If at all possible (as in, the movie you want to see is showing there), select small theater houses over multiplexes. Smaller cinemas can only accommodate one or two screens, which reduce the chances for every Tom, Dick and Harry to show their asses while you’re trying to enjoy your two hours of action. Another upside about smaller theaters is that they tend to attract well-meaning family types who are seeking some much needed relaxation time; as well as film snobs who like to soak in every little detail of a scene so they can critique it later with their friends during Sunday brunch. These folks are serious about their movie-going experience and will not tolerate unnecessary shenanigans, so you’ll have the comfort of knowing you’re in good company.

None of these tips guarantee that you’ll always be able to attend a movie screening that is free of obnoxious people. However, these ideas are a starting point to help you enjoy your night out at the cinema without having to listen to cell phone alerts or screaming babies.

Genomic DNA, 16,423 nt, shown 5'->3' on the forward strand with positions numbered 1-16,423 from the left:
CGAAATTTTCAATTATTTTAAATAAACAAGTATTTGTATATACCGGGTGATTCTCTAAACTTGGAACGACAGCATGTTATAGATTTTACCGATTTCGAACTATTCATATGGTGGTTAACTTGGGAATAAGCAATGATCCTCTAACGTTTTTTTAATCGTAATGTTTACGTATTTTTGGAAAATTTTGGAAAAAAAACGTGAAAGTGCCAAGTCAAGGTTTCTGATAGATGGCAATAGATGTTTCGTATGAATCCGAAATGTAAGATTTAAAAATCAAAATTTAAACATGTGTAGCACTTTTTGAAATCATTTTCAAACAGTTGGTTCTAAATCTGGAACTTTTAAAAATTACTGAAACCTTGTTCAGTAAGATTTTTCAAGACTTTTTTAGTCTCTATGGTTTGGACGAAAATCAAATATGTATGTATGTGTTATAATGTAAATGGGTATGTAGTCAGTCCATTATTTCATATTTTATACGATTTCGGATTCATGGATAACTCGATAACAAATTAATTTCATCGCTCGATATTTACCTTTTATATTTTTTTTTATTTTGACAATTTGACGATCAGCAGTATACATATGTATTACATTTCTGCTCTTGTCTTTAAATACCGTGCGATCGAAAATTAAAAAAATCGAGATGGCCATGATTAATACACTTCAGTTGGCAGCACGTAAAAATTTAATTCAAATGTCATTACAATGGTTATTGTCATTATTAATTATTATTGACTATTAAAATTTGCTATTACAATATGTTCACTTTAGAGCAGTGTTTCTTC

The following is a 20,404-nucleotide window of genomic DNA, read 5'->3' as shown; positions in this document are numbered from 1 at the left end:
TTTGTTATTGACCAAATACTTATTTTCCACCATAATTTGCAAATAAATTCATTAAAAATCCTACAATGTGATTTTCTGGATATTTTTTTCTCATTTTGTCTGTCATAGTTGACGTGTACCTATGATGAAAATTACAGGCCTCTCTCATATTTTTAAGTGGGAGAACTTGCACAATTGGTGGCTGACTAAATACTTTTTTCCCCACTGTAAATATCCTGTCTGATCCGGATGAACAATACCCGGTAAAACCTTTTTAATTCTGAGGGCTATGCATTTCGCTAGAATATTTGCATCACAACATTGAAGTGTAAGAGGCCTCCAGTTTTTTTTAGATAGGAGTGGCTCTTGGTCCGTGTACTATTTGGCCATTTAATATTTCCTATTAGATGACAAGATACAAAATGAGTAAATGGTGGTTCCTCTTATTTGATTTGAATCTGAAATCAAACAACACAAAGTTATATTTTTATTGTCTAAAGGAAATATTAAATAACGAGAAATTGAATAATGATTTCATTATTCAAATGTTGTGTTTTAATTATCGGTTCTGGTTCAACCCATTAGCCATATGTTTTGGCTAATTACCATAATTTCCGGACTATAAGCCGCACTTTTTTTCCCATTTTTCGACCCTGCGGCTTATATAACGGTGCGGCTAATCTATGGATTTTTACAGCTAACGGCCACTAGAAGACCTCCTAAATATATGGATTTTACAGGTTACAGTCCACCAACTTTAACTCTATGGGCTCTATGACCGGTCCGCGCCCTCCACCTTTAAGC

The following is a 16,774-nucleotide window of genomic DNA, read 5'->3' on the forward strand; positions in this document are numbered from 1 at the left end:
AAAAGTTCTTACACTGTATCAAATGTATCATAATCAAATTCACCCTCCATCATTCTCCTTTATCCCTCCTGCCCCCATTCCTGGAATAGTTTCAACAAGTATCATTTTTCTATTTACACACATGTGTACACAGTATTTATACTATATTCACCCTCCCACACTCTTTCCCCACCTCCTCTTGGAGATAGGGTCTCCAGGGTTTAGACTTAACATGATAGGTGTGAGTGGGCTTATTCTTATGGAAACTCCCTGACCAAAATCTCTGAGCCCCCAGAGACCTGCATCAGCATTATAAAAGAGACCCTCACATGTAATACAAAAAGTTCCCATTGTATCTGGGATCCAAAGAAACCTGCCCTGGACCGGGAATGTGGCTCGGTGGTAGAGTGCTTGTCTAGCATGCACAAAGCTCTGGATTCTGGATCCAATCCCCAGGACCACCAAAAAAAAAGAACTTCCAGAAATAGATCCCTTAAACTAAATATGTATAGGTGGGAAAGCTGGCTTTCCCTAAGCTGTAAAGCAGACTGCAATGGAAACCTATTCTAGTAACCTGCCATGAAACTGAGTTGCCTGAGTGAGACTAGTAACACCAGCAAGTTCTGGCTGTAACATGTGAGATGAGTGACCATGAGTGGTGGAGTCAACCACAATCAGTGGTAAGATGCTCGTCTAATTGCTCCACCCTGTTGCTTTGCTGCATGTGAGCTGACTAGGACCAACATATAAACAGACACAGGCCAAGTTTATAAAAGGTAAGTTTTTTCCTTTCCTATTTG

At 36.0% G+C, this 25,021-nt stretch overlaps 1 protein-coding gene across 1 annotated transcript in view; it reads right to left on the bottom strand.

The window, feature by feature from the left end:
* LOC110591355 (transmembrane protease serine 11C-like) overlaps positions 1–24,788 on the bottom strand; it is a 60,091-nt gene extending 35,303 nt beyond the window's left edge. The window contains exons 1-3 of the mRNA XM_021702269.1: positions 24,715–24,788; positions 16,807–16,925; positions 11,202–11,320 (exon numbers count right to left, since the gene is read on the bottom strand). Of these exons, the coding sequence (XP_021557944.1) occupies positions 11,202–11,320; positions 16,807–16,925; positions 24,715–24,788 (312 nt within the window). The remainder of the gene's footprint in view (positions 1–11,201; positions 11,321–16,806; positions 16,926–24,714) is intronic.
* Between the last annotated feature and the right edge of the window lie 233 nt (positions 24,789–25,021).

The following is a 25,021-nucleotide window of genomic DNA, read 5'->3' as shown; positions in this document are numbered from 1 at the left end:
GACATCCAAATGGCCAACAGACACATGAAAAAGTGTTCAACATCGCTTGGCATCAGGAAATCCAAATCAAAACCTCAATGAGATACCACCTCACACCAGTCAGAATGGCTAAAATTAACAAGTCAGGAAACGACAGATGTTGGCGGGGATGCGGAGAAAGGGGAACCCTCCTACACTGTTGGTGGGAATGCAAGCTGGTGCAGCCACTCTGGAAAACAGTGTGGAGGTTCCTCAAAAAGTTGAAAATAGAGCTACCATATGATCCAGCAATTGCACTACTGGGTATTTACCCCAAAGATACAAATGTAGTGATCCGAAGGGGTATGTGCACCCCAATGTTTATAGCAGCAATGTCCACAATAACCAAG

What tricks do YOU have up your sleeve for dodging annoying people at the movie theater?


Who Cries for the Little Children?

Photo courtesy of Alicja ColonI felt for the young Leonardo DiCaprio during those scenes where he longed to escape Robert DeNiro’s cruelty in “This Boys Life.”

Yet, nothing prepared me for the day when I witnessed a guardian yelling, cursing and hitting an adolescent boy who he appears to be walking school.

That was the scene playing out on a city street, one early weekday morning I wish could have ended with the simple press of a “pause” or “stop” button because the events taking place here just didn’t seem right.

Maybe I failed remember that for many children who have starring roles in scenes like these, children who you may never get to know, this kind of story is the norm.